Like millions of other retired Americans, Beverly Getts and her cousin Vivian Roberts have been distressed to see their retirement income fall along with interest rates. But more distressing still for the two widows is the fact that their principal is also shrinking.
Now they fear that they received bad advice -- and made the wrong decision -- three years ago when they chose an investment that promised a high return.
Their story is a cautionary tale for people who receive retirement money in a lump sum with no clue about how best to invest it. The two women, who live in Bridgeport, Conn., now face a painful choice familiar to many other novice investors: Should they hold on, hoping the investment will bounce back? Or should they pull out what is left of their money, pay another commission and hope they do better the second time around?
"This is all the money we have," Mrs. Getts said. "We really need to feel secure about it. We can't just watch it sink."
Mrs. Roberts, 64, retired in 1989 from Rexham Inc., a maker of packaging materials, where she worked as an assembler for 22 years. Her only retirement money was the $65,000 she got in a lump sum.
Mrs. Getts, 65, retired the same year as head of the payroll department for the accessory equipment division of the General Electric Co., where she had worked for 43 years. She left with a $700-a-month pension in addition to $60,000 from her savings plan.
The two women went to Society for Savings, a bank in nearby Trumbull, for help in investing the money. Society for Savings is one of many banks that sell mutual funds in their lobbies, working with a brokerage firm that registers the brokers.
In this case, the brokerage was the Invest Financial Corp., a unit of the Kemper Corp. that is based in Tampa, Fla.
Michael Garofalo, a broker who no longer works for Invest, recommended that both women put all their money in the Pilgrim Short-Term Preferred Fund, Mrs. Getts said. They did, paying a 3.5 percent commission.
At the time, the fund was investing in high-yield preferred stock. "It was designed for sophisticated investors who understand the risks of investing in high-yield securities," said Robert Grunburg, president of the Pilgrim Group, a family of mutual funds based in Los Angeles. "It is the analogue of a junk bond fund."
But Mrs. Getts says "they never explained to me that it was risky. They said it was the ideal thing to take for our financial situation." Did the broker suggest putting their lifetime savings into more than one investment for diversification? "Never," she said.
Harold Evensky, a financial planner in Coral Gables, Fla., who is paid on a fee-for-service basis rather than on commission, says the fund was a poor choice for the widows. "It was an extraordinarily volatile and risky investment," Mr. Evensky said.
Mr. Evensky said the fund was "heavily, heavily marketed" when it was introduced by Pilgrim in 1987 as an investment with "incredible income and little risk." Brokers who do not do their own research into investments may simply repeat this marketing pitch, he suggested.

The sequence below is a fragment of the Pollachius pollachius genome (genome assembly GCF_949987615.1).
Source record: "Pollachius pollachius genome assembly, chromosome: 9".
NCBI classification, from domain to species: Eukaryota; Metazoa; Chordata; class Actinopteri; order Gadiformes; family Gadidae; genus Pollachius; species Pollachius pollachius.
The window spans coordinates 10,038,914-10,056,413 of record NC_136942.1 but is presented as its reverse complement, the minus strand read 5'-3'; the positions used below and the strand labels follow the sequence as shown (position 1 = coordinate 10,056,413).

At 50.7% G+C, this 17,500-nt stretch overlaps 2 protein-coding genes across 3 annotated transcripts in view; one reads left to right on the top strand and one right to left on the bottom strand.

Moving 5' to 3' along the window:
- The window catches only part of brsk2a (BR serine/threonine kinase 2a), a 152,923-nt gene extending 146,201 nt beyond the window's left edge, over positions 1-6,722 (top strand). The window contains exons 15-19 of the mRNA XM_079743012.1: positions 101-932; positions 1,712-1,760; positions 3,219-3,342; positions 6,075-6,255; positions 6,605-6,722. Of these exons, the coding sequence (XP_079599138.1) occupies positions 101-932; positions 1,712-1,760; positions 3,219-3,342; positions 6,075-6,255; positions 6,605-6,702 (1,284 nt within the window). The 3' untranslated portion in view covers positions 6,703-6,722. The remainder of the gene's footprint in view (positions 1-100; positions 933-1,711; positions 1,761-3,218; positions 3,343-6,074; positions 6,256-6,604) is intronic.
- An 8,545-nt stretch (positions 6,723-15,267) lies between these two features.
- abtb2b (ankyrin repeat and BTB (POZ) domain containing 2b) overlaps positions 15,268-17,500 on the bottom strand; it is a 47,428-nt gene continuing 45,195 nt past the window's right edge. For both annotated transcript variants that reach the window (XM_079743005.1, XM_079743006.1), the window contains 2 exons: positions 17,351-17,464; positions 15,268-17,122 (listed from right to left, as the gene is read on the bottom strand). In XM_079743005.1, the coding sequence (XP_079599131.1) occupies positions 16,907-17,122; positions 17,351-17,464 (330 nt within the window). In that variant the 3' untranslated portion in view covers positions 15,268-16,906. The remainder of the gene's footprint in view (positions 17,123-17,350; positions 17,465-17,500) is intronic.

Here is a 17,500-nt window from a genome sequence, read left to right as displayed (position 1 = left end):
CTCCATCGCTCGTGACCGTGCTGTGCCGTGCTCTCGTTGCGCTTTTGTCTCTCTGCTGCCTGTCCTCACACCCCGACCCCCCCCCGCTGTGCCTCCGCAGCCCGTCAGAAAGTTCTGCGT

In 1990, the fund changed its strategy, becoming what Mr. Grunburg calls a "global currency" fund that invests in "short-term bonds denominated in foreign currencies with a view to getting higher interest rates." It is now called the Pilgrim Short-Term Multi-Market Fund.
The two women say they were not told of the change. Meanwhile, the bank switched brokerage firms and closed its Trumbull branch. Mrs. Getts, who began calling Pilgrim's 800 number to learn what she could, said she was advised to "just hang in there" because " 'if you sell now, you could be selling at the fund's lowest level.' "
By now, Mrs. Roberts' income from the fund has dropped to $361 a month, from $593, and her principal is down to about $54,000 from the original $65,000. Even though Mrs. Getts has been reinvesting her earnings, she has a bit less than she started out with.
Mr. Grunburg and Peter Mulligan, executive vice president at the Society for Savings in its Hartford headquarters, agreed that the Pilgrim fund would not be appropriate for all of an investor's money. "If these are the only assets they had, it wouldn't be easy to justify," Mr. Grunburg said of the widows.
Mr. Mulligan said there are two issues: "Did the rep provide them with the correct advice?" And did he "provide them with all the information that they would need to make an informed decision about their investment?"
They say they still don't know what to do. "This is causing us untold agonies," Mrs. Getts said. "I'd love to let other people know what they're getting into when they don't know anything about investing."
Filing a complaint
You don't get a guarantee when you buy securities. But you can expect the salesperson to fairly represent the product and the risks involved. And you can expect the investment he recommends to be suitable to your financial situation.
Before you invest, you can check out a broker by calling the National Association of Securities Dealers at (800) 289-9999 to .. find out whether any disciplinary actions have been taken by the group, said James Spellman, an NASD spokesman.
If you have already invested and have a complaint, write to the brokerage's compliance department, which is obligated to respond. If you remain unsatisfied, send a copy of your letter and the response to the NASD and the Securities and Exchange Commission, both based in Washington. You also have a right to arbitration.
The NASD and SEC offer brochures explaining how to proceed with arbitration.